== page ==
Class T Tripath

I have just recently discovered Tripath and the class T technology. I am thinking about building a big amp from one of their devices.

How is the sound quality? If you put a scope on the output do you see alot of HF noise? Does it emmit RFI/EMI. Does it pick up alot of RFI/EMI?

Does anyone out there have scope pictures of the output signal reponse with sine and square waves?


-Eli Hughes
 

leroy

Member
2001-10-31 10:52 pm
Digital amplifiers do have excellent measurement values. I know Sharp introduced a SACD-player and digital amplifier about a year ago (I assume it to be class T) and they perform very well.
RFI/EMI is rejected by low pass filtering of the output signal and carefully shielding the amplifier/power supply part.
 
I have built a custom Class-T amplifier which used the TA0102A driver which has now been discontinued. I have double sided circuit boards with silkscreen, soldermask, and plated through holes which I may or may not be able to sell. The sound is very good and is better than most amplifiers in consumer products. There are past postings where we discussed this in more detail. there is a little tiny bit of high frequency noise which may ride on the audio wave, however, due to the processing on the chip aboulutely none of it is in the audio band. It is all out-of-band noise. When the amplifier "clips" the internal DSP has a value of constants which "overflow" and causes a high frequency ripple on the tops and bottoms of the sinewaves. The great thing is that, unlike its linear counterparts, you cannot really hear the clipping occur. That is why the chips have an "OVERLOADB" output pin on them so that you can control a visual reference (LED driver circuitry) to indicate the listener of this occurance. Overall the Tripath products (when designed and implemented correctly offer more than exceptional sound quality and unbelievably high efficiency). The particular unit which I have built when tweaked correctly can deliver 190W x 4 into 4 ohms and the tiny heaksinks are no more than room temperature to body temperature at full output power. Also the great thing is that the losses are nearly constant over the entire load range meaning that the higher the output power the losses stay pretty much constant and this means a higher efficiency and a constant temperature. I could talk about the "T" forever if you want. Anybody can email me with questions....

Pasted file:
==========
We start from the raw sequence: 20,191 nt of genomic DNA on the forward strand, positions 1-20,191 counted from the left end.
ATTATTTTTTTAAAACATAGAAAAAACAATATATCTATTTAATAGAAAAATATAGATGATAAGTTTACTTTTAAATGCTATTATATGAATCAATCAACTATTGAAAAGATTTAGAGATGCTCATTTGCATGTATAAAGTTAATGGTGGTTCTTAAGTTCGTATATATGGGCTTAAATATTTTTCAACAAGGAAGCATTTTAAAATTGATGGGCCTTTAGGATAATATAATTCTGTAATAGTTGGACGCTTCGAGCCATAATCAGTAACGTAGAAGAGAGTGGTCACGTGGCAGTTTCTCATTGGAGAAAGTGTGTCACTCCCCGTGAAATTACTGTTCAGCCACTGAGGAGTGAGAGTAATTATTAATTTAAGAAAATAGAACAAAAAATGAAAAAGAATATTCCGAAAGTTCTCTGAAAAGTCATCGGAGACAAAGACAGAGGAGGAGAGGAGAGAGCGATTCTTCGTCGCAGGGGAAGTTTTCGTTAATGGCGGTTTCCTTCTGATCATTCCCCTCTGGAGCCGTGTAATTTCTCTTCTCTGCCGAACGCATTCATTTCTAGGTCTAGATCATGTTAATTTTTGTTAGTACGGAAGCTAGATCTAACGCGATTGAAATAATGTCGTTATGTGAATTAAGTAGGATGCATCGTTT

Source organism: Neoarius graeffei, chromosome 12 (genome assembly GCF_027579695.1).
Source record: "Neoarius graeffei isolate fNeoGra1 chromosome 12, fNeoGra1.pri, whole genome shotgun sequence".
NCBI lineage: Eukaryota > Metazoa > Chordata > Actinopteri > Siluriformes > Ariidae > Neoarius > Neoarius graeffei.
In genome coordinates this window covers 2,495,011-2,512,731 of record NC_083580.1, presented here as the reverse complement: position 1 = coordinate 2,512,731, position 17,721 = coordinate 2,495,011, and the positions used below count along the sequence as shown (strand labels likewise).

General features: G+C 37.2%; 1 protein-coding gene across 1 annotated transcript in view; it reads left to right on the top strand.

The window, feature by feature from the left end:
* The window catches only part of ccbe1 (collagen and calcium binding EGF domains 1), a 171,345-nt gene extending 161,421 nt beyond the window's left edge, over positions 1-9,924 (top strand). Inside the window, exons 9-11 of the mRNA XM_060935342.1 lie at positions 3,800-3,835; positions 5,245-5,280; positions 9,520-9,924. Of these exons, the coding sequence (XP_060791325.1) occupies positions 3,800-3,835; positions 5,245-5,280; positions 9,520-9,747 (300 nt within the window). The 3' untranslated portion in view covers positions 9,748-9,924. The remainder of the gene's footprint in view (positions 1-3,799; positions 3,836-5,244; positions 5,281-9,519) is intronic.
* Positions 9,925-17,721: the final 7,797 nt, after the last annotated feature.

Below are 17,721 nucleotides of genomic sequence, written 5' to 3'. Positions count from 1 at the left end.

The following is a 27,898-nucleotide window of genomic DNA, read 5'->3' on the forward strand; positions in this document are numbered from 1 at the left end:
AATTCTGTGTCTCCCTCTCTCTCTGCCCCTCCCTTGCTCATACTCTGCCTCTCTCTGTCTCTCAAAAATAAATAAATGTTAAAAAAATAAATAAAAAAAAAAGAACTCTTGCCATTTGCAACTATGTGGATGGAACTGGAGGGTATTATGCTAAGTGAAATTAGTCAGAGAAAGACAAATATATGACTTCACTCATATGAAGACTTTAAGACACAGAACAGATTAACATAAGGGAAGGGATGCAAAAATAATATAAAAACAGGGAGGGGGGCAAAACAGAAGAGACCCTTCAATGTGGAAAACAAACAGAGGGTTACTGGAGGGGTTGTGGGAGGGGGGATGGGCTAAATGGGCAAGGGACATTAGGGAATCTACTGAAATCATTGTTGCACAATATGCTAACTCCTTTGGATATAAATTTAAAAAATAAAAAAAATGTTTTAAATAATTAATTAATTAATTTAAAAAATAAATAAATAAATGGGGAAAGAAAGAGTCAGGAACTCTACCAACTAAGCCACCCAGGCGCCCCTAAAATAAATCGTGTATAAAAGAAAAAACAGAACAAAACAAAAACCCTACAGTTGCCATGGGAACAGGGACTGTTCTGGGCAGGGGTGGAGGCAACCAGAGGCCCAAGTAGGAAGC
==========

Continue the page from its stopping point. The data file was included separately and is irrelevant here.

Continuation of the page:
This is a link which I started a few months back on the topic and actually had some of the Tripath Applications Engineers get in on the discussion. Here is the link. For others do a search on our forum page for "Tripath" or "Class-T".

http://www.diyaudio.com/forums/showthread.php?s=&threadid=3906&highlight=Tripath
 
The Class T amps are basically third-order delta-sigma modulators followed by a switching power stage.
In this respect they are similar to the Sharp 1-bit amplifier.
The main differences are the following: Sharp uses a 7th order d-s modulator with the same sample rate as DSD uses (twice that much for the newer generation amplifiers) which is not very easy to design in a stable fashion but gives a high S/N ratio for a given maximum switching frequency (0.5 times the sampling frequency).
Tripath on the other hand uses a very high sampling rate combined with a third order only noise-shaping loop and holds the maximum switching frequency down by a pulse qualification circuit that follows the modulator. In this respect it is quite clever.